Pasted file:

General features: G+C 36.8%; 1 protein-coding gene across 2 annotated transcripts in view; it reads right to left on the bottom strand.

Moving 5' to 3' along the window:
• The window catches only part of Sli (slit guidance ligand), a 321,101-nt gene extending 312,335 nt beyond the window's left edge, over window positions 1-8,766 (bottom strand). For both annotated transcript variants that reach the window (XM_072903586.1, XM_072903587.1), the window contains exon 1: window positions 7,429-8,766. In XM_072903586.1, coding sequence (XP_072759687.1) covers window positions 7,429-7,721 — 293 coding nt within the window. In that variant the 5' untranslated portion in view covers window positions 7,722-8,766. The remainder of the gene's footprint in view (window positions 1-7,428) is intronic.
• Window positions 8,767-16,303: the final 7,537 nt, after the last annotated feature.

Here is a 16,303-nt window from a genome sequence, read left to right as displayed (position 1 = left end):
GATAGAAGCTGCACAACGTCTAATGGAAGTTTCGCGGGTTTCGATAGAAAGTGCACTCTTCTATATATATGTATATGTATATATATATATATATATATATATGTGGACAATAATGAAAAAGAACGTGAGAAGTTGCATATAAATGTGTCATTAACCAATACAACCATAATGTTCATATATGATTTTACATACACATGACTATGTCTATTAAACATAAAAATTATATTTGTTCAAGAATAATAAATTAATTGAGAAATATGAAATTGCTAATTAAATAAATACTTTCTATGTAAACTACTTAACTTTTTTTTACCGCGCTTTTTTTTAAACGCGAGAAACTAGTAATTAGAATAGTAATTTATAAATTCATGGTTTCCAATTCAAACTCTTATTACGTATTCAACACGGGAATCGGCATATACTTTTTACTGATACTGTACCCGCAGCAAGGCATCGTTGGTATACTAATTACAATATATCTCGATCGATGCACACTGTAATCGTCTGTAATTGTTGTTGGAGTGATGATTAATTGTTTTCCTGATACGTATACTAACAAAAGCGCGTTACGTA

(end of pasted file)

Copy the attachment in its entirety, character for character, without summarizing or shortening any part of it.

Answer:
General features: G+C 36.8%; 1 protein-coding gene across 2 annotated transcripts in view; it reads right to left on the bottom strand.

Moving 5' to 3' along the window:
• The window catches only part of Sli (slit guidance ligand), a 321,101-nt gene extending 312,335 nt beyond the window's left edge, over window positions 1-8,766 (bottom strand). For both annotated transcript variants that reach the window (XM_072903586.1, XM_072903587.1), the window contains exon 1: window positions 7,429-8,766. In XM_072903586.1, coding sequence (XP_072759687.1) covers window positions 7,429-7,721 — 293 coding nt within the window. In that variant the 5' untranslated portion in view covers window positions 7,722-8,766. The remainder of the gene's footprint in view (window positions 1-7,428) is intronic.
• Window positions 8,767-16,303: the final 7,537 nt, after the last annotated feature.

Here is a 16,303-nt window from a genome sequence, read left to right as displayed (position 1 = left end):
GATAGAAGCTGCACAACGTCTAATGGAAGTTTCGCGGGTTTCGATAGAAAGTGCACTCTTCTATATATATGTATATGTATATATATATATATATATATATATGTGGACAATAATGAAAAAGAACGTGAGAAGTTGCATATAAATGTGTCATTAACCAATACAACCATAATGTTCATATATGATTTTACATACACATGACTATGTCTATTAAACATAAAAATTATATTTGTTCAAGAATAATAAATTAATTGAGAAATATGAAATTGCTAATTAAATAAATACTTTCTATGTAAACTACTTAACTTTTTTTTACCGCGCTTTTTTTTAAACGCGAGAAACTAGTAATTAGAATAGTAATTTATAAATTCATGGTTTCCAATTCAAACTCTTATTACGTATTCAACACGGGAATCGGCATATACTTTTTACTGATACTGTACCCGCAGCAAGGCATCGTTGGTATACTAATTACAATATATCTCGATCGATGCACACTGTAATCGTCTGTAATTGTTGTTGGAGTGATGATTAATTGTTTTCCTGATACGTATACTAACAAAAGCGCGTTACGTA